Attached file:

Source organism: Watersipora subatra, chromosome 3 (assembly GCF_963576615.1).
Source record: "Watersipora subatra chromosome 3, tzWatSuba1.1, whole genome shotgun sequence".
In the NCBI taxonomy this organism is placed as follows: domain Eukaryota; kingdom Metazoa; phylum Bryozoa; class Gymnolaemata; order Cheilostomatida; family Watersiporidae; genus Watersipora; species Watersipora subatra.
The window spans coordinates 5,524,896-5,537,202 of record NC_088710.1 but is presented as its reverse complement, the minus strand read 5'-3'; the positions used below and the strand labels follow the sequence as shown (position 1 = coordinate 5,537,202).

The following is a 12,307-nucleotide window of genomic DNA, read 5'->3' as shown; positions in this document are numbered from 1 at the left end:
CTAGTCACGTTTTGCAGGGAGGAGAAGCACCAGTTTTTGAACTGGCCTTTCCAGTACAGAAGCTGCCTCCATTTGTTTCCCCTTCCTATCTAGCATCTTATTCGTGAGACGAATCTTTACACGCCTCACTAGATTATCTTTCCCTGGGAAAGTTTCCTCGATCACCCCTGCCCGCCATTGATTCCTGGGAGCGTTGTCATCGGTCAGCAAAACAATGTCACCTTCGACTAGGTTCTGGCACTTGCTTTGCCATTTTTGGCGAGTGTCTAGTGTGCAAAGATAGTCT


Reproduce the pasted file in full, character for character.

Source organism: Watersipora subatra, chromosome 3 (assembly GCF_963576615.1).
Source record: "Watersipora subatra chromosome 3, tzWatSuba1.1, whole genome shotgun sequence".
In the NCBI taxonomy this organism is placed as follows: domain Eukaryota; kingdom Metazoa; phylum Bryozoa; class Gymnolaemata; order Cheilostomatida; family Watersiporidae; genus Watersipora; species Watersipora subatra.
The window spans coordinates 5,524,896-5,537,202 of record NC_088710.1 but is presented as its reverse complement, the minus strand read 5'-3'; the positions used below and the strand labels follow the sequence as shown (position 1 = coordinate 5,537,202).

The following is a 12,307-nucleotide window of genomic DNA, read 5'->3' as shown; positions in this document are numbered from 1 at the left end:
CTAGTCACGTTTTGCAGGGAGGAGAAGCACCAGTTTTTGAACTGGCCTTTCCAGTACAGAAGCTGCCTCCATTTGTTTCCCCTTCCTATCTAGCATCTTATTCGTGAGACGAATCTTTACACGCCTCACTAGATTATCTTTCCCTGGGAAAGTTTCCTCGATCACCCCTGCCCGCCATTGATTCCTGGGAGCGTTGTCATCGGTCAGCAAAACAATGTCACCTTCGACTAGGTTCTGGCACTTGCTTTGCCATTTTTGGCGAGTGTCTAGTGTGCAAAGATAGTCT